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Saturday
"Barrow Bridge" Railtour
Dublin - Carlow - Waterford - Clonmel -Waterford

Jeep No.4, 2-6-4T built in Derby in 1947, took the steel bodied Mk.2 train for the remainder of the tour.
All photos by C P Friel.



RPSI Photonews Image While the passengers were finding their seats, Peter Marsden (left) was getting the pan going for his famous bacon butties. Just after giving out the tour's massive 80-page Railtour Brochure (available in our online shop), our photographer caught this moment when Peter and Fergus McDonnell were gearing up for the demand. Breakfast was only half an hour ago but steam trains give you an appetite! For next year's May tour, Peter and Fergus will have the newly refurbished former NIR dining car No.547 to cook in. 


RPSI Photonews Image After the Kildare water stop, we stopped at Cherryville Junction to explain why a hot box detector had tripped. The former junction signal cabin is visible beyond the road bridge - the Carlow line swings to the left just beyond it. 


RPSI Photonews Image After a brisk run down to Carlow, we ran through the picturesque station and forged on to the water stop at Bagenalstown. 


RPSI Photonews Image  At Bagenalstown, the loco left the train in the up loop and ran forward to the road overbridge where the road-borne watering crew had set up a standpipe. Coming the other way was a push-pull set from Kilkenny to Dublin, propelled by an inter-city liveried 201 class diesel electric loco No.219.

RPSI Photonews Image  Carriage and Wagon Officer Francis Richards has every right to feel proud of "his" Mk.2s. Here he spares a moment for the photographer - and a suitably cryptic comment to go with it. 
Let's start a caption competition. 


RPSI Photonews Image During the water stop, passengers were allowed (under supervision) to move off the platform and stand along the embankment which now marks where the line to Borris diverged to the right.  Here No.4 is easing back on to the train before continuing towards Waterford. 


RPSI Photonews Image South of Bagenalstown, Fergus McDonnell (in the white shirt) led the group delivering the pre-ordered packed lunches to those participants who had ordered it.


RPSI Photonews Image This is Thomastown Viaduct, just south of the station of the same name. It spans the river Nore and is the largest single-span on Irish Rail.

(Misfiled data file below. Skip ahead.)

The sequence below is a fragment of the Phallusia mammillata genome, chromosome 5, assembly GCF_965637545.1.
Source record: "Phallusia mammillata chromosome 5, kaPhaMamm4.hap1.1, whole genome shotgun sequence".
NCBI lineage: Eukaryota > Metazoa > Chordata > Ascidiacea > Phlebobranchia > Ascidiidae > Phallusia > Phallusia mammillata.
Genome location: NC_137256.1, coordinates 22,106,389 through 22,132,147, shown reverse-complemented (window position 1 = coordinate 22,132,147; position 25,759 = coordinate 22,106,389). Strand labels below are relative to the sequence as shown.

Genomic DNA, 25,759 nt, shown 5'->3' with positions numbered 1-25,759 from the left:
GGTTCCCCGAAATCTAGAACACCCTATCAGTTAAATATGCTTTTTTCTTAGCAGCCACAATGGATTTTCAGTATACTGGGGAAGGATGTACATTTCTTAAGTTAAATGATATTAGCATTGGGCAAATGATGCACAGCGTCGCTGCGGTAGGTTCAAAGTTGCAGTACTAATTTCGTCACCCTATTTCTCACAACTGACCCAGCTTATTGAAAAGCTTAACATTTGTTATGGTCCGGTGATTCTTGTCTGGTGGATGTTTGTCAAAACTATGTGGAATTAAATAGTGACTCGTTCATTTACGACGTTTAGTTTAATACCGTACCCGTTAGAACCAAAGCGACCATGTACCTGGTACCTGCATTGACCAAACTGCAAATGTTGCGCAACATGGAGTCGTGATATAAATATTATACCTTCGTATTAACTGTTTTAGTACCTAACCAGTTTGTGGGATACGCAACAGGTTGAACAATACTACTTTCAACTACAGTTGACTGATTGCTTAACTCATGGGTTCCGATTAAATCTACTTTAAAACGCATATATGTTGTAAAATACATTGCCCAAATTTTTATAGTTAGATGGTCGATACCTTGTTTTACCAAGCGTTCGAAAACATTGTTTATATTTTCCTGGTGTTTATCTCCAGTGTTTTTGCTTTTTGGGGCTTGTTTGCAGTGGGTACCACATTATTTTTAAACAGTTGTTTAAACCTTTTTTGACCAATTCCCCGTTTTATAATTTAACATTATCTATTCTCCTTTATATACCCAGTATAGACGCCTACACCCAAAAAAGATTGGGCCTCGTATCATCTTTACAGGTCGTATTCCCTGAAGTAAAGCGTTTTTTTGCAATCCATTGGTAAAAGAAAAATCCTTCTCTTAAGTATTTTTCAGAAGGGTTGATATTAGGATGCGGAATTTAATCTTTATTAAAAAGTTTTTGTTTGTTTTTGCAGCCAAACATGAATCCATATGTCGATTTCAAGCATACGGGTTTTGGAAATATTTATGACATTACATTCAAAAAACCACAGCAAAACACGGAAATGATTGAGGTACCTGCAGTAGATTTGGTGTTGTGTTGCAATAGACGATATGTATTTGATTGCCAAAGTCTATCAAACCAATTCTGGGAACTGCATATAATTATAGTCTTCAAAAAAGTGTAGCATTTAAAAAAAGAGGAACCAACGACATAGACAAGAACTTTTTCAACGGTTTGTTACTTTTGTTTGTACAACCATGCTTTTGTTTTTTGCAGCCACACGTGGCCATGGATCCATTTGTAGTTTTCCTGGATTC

RPSI Photonews Image On the last lap into Waterford, No.4 and her train had to wait for a Dublin-bound push-pull set (hauled by another 201, this time No.224) to clear the platform. Waterford, as you can see, still retains many of its semaphore signals. 

RPSI Photonews Image After Waterford,No.4 worked a short trip to Clonmel and back. Here, running bunker-first, she pauses at Carrick on Suir. In the background are the premises of the Irish Traction Group. Two of their locos, G601 and B103, are visible beside the former goods store.


RPSI Photonews Image  Another view during the Carrick stop. As you can see, the track here has been much simplified in recent times. 

RPSI Photonews Image  This is No.4 running round her train after arrival at Clonmel, as seen from the footbridge. Note the fine station building to the left, now sadly much under-used.


RPSI Photonews Image Looking the other way from the footbridge, towards Waterford, as No.4 approaches her train. The former goods store is beyond No.4.


RPSI Photonews Image  On the way back to Waterford, the loco inspector gave up the Clonmel to Carrick staff and collected the Carrick to Waterford West staff from the signalman as we sped through.


RPSI Photonews Image Approaching Waterford West, we passed this fine bracket signal. The semaphore on the left controls the line from Kilkenny. The post on the right used to carry a signal controlling the line from Dungarvan. Beyond the signal is the lifting span from the Suir Viaduct which used to carry the Scenic Line over the river Suir. The span has been lifted out to facilitate shipping heading for Fiddown and Carrick on Suir.


RPSI Photonews Image A final view of the train on this day as No.4 sits at Waterford's Platform Three before retreating to the goods yard for servicing and overnight storage. 

RPSI Photonews Image Most tour participants gathered later in the Bridge Hotel (now Day's Hotel) for a grand dinner in convivial company. Towards the end of the evening, John Beaumont took the microphone to thank everyone for their support. A quick count revealed that 6 of the company had been on the first two-day tour back in 1968 - forty years ago. Most of them are still actively working for the Society!

View our Helping Us Page to see how you can volunteer in Dublin or Whitehead and get involved.

Or, join us as a passenger.



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